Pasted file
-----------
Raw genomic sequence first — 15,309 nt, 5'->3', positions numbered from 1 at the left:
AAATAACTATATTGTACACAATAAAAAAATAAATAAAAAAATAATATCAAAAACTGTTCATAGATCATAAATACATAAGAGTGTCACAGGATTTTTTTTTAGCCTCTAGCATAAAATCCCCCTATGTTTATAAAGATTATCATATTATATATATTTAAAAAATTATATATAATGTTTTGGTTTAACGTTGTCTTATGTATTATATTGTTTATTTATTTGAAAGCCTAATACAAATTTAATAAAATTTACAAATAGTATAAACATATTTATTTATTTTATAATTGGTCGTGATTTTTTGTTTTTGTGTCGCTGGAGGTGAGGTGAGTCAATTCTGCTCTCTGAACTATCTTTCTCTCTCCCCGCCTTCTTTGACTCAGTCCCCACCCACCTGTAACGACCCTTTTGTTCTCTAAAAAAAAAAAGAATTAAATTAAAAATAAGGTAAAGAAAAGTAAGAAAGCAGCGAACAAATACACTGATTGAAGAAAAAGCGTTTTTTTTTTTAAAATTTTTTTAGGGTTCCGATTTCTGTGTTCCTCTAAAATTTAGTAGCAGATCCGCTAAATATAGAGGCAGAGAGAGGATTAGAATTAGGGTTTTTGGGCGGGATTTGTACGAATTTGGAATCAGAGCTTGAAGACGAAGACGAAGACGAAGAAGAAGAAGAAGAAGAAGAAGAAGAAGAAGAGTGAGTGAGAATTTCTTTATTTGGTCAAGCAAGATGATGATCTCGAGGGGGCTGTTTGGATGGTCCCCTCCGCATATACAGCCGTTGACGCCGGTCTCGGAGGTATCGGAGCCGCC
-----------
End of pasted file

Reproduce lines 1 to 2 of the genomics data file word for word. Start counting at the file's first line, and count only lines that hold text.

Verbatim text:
Raw genomic sequence first — 15,309 nt, 5'->3', positions numbered from 1 at the left:
AAATAACTATATTGTACACAATAAAAAAATAAATAAAAAAATAATATCAAAAACTGTTCATAGATCATAAATACATAAGAGTGTCACAGGATTTTTTTTTAGCCTCTAGCATAAAATCCCCCTATGTTTATAAAGATTATCATATTATATATATTTAAAAAATTATATATAATGTTTTGGTTTAACGTTGTCTTATGTATTATATTGTTTATTTATTTGAAAGCCTAATACAAATTTAATAAAATTTACAAATAGTATAAACATATTTATTTATTTTATAATTGGTCGTGATTTTTTGTTTTTGTGTCGCTGGAGGTGAGGTGAGTCAATTCTGCTCTCTGAACTATCTTTCTCTCTCCCCGCCTTCTTTGACTCAGTCCCCACCCACCTGTAACGACCCTTTTGTTCTCTAAAAAAAAAAAGAATTAAATTAAAAATAAGGTAAAGAAAAGTAAGAAAGCAGCGAACAAATACACTGATTGAAGAAAAAGCGTTTTTTTTTTTAAAATTTTTTTAGGGTTCCGATTTCTGTGTTCCTCTAAAATTTAGTAGCAGATCCGCTAAATATAGAGGCAGAGAGAGGATTAGAATTAGGGTTTTTGGGCGGGATTTGTACGAATTTGGAATCAGAGCTTGAAGACGAAGACGAAGACGAAGAAGAAGAAGAAGAAGAAGAAGAAGAAGAAGAGTGAGTGAGAATTTCTTTATTTGGTCAAGCAAGATGATGATCTCGAGGGGGCTGTTTGGATGGTCCCCTCCGCATATACAGCCGTTGACGCCGGTCTCGGAGGTATCGGAGCCGCC